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When Seeking Production Equipment, Should You Buy New or Used? (Part 4 of 4)

“I'm looking to acquire a piece of production equipment for my laundry, but am undecided about whether to buy it new or used. What information should I consider as far as total cost vs. benefits are concerned? I want to make sure I'm comparing apples to apples." HEALTHCARE LAUNDERING: Richard Hoelscher is the associate director of linen services for Parkland Health & Hospital System, Dallas, and oversees the laundering of more than 10 million pounds of healthcare linen annually for four hospitals. With three supervisors, he’s responsible for 75 workers in production, repair, packing and distribution.
While some items such as ironers lend themselves to be a more logical choice for purchasing a piece of used equipment, other machines might also be appealing.
How does the machine fit into the overall work flow or system operation? The choice should be based on risk analysis and total cost/benefit of ownership or ROI calculations.
Gather information, or make your best educated guess, about acquisition cost, installation, remaining life expectancy, required maintenance, service/parts availability, energy/utility consumption/impact, expected production, labor requirements/savings, production quality/customer impact, disposal cost/scrap value, opportunity costs/value of money, and space requirements.
If the used equipment poses a significantly greater risk of injuring an employee or otherwise shutting down your operation, it may not be a wise investment. Used equipment is often preferred, however, when there are long lead times, questionable justification or a lack of qualified service for new equipment.
Someone knowledgeable and trustworthy should inspect the used equipment thoroughly. Steel becomes brittle after being heated and cooled many times. Look for cracks, welds, patches, corrosion and wear.
When I bought and sold used equipment, I passed on some equipment that had been in a fire, only to see it later claimed to have been rebuilt when all that had been replaced were the paint, lights and belts.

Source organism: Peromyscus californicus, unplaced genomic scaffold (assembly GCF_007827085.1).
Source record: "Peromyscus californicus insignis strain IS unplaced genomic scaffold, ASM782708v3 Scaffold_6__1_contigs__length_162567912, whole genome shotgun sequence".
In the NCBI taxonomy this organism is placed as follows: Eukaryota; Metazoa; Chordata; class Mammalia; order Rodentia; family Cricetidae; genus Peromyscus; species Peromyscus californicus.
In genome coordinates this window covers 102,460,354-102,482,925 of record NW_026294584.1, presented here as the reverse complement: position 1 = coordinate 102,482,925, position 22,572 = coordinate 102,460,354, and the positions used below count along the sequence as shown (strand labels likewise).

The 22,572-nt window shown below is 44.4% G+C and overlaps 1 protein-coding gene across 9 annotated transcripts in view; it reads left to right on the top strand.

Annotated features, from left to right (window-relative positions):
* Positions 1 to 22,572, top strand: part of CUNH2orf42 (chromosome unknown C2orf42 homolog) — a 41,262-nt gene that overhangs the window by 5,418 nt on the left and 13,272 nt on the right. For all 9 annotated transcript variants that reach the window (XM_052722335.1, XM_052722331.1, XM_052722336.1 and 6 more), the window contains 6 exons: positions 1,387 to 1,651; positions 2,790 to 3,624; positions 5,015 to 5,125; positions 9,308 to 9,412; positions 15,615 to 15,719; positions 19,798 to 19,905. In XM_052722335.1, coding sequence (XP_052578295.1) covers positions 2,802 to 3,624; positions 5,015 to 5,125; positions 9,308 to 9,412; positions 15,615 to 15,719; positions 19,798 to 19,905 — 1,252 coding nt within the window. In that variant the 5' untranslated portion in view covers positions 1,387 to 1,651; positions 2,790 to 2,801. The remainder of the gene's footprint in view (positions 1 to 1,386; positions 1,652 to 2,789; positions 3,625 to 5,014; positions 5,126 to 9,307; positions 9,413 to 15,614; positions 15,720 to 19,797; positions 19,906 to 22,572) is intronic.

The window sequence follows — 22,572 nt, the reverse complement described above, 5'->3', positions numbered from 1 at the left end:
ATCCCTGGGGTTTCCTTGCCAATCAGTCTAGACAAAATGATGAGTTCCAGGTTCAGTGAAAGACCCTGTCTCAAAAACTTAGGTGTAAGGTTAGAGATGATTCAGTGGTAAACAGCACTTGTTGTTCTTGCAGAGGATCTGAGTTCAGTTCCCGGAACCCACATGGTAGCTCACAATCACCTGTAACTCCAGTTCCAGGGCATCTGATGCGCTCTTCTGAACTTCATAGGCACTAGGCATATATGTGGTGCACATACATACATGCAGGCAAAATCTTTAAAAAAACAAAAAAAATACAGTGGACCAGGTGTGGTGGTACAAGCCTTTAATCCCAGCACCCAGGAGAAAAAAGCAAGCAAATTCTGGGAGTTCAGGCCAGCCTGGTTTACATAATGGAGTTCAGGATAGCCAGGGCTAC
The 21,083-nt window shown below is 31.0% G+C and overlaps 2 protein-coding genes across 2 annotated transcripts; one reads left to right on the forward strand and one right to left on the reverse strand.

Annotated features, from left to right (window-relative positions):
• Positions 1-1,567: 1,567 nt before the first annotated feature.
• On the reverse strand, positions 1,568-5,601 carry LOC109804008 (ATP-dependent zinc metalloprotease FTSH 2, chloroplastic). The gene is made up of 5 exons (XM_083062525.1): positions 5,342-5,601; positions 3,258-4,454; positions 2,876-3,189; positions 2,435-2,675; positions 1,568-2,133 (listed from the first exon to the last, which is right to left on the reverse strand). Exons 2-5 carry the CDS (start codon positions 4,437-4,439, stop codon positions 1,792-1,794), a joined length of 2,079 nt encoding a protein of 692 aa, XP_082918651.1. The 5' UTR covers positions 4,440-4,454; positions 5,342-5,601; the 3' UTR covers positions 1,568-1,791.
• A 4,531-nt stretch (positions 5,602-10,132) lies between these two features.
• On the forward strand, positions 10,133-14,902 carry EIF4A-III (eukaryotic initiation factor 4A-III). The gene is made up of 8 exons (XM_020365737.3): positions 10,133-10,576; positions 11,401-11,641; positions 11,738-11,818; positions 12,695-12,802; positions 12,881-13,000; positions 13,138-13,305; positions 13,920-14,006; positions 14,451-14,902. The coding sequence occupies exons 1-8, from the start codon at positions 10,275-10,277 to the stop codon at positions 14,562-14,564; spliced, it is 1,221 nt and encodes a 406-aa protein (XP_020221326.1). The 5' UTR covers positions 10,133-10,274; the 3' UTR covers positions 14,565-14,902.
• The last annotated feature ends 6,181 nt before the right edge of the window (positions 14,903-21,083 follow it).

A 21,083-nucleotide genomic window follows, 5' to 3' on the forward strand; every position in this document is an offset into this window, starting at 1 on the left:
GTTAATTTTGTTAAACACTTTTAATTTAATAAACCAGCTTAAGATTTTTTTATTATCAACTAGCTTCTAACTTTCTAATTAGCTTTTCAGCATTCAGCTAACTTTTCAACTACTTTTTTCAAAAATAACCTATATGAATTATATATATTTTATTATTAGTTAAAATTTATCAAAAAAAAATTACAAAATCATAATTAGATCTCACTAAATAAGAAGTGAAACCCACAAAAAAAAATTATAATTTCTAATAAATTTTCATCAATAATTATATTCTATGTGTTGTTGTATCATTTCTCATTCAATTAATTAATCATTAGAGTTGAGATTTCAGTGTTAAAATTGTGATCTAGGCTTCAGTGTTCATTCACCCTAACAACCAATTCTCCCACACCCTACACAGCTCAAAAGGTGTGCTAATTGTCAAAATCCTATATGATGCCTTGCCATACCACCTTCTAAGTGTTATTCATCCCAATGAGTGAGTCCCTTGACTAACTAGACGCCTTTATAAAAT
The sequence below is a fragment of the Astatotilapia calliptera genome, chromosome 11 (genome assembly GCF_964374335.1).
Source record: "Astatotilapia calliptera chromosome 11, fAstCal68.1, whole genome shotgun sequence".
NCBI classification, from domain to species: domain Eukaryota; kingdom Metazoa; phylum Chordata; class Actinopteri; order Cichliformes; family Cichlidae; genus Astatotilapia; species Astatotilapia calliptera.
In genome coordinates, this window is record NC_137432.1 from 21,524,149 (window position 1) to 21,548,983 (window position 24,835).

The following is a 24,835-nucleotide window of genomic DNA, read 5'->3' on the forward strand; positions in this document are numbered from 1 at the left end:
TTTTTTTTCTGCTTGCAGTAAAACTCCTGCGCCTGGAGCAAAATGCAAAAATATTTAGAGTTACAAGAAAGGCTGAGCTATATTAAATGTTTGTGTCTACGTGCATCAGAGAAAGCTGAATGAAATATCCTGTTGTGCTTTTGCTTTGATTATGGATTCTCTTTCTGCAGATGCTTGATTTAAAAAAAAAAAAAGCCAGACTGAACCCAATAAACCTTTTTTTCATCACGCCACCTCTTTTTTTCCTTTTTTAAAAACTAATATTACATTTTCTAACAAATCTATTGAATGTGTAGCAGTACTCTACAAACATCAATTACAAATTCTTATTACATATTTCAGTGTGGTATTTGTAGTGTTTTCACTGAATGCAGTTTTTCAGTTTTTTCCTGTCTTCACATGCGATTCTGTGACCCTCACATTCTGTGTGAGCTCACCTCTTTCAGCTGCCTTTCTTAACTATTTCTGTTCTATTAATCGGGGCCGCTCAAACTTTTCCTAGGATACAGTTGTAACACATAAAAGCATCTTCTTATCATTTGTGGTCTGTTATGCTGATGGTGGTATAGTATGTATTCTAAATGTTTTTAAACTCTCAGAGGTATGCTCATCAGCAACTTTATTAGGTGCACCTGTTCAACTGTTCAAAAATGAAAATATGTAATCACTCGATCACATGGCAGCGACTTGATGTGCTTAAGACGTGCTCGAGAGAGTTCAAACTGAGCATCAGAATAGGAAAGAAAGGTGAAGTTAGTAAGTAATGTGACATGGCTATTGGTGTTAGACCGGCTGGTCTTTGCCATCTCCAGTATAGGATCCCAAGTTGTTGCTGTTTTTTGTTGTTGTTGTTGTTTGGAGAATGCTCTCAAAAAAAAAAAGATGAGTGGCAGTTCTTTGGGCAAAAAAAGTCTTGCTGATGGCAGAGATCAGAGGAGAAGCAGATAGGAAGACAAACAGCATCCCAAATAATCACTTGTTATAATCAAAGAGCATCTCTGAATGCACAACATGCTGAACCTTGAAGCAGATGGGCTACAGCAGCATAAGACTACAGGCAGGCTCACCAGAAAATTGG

I’ve seen dryers with shells held together only by the exterior paint because of corrosion.
I’ve moved ironers built in 1916 and have seen them function quite well in a new plant. Sometimes, older equipment such as ironers and presses that were built with heavier materials has outlasted much newer machines.
A long-term warranty is only as good as the company that backs it up. Hold back enough money until guarantees are met to assure compliance. Even for companies that have been around for a long time, recheck their credit before agreeing to long-term/high-dollar contracts.
One of the easiest ways to compare costs versus benefits of different options is to add all savings and benefits each year while subtracting all costs involved each year throughout the lifetime of both options. This includes the time value of the money and total replacement/disposal of any equipment that won’t last as long as the other.
Research the equipment and all options. Determine how they fit into your organization’s short- and long-term goals before buying anything, new or used.LINEN SUPPLY: Bill Kartsonis is the president of Superior Linen Supply Co., Kansas City, Mo. He’s the immediate past president of the Kansas City chapter of the International Executive Housekeepers Association (IEHA) and is a Master Hotel Supplier certified by the American Hotel & Lodging Association (AH&LA).
Many commercial laundries always buy used equipment; new equipment is too expensive. Depending on the condition and age, you can save 50-90%! I believe used is oftentimes even preferred over new in the case of flatwork ironers. Your ROI is much quicker.
If one is or has a capable mechanic and is familiar with laundry equipment, then the risk of buying used can be low. If not, you should budget for repairs or rebuilding of the piece. Besides that cost, one must budget time, as it can take months to get equipment online.
Manufacturers have technicians of limited availability who can perform the work it takes to make the used equipment work. Almost all used equipment requires some work to get it running. At the least, expect to replace worn belts and bearings. You may have to rewire, replace the electronic controls, and transform voltage. Then you have to install it.
An alternative to buying used is “fully refurbished.” If the piece has been truly rebuilt and certified, then the savings may only be 30%, but you will have a piece of equipment that you can get online quickly and confidently.
Whenever you buy used, you need to know from whom you’re buying. You’re better off buying through a reputable dealer, but this has limits. Often the dealer is simply brokering the piece. The used machine has been removed from service and cannot even be hooked to power and air to see if it works, so you can’t fully evaluate its condition. You’re buying “as is” with no guarantee.
New-generation equipment may be more productive than the older model and can actually pay for itself. However, business is reportedly very good for manufacturers, so you could wait some time to receive it.
 

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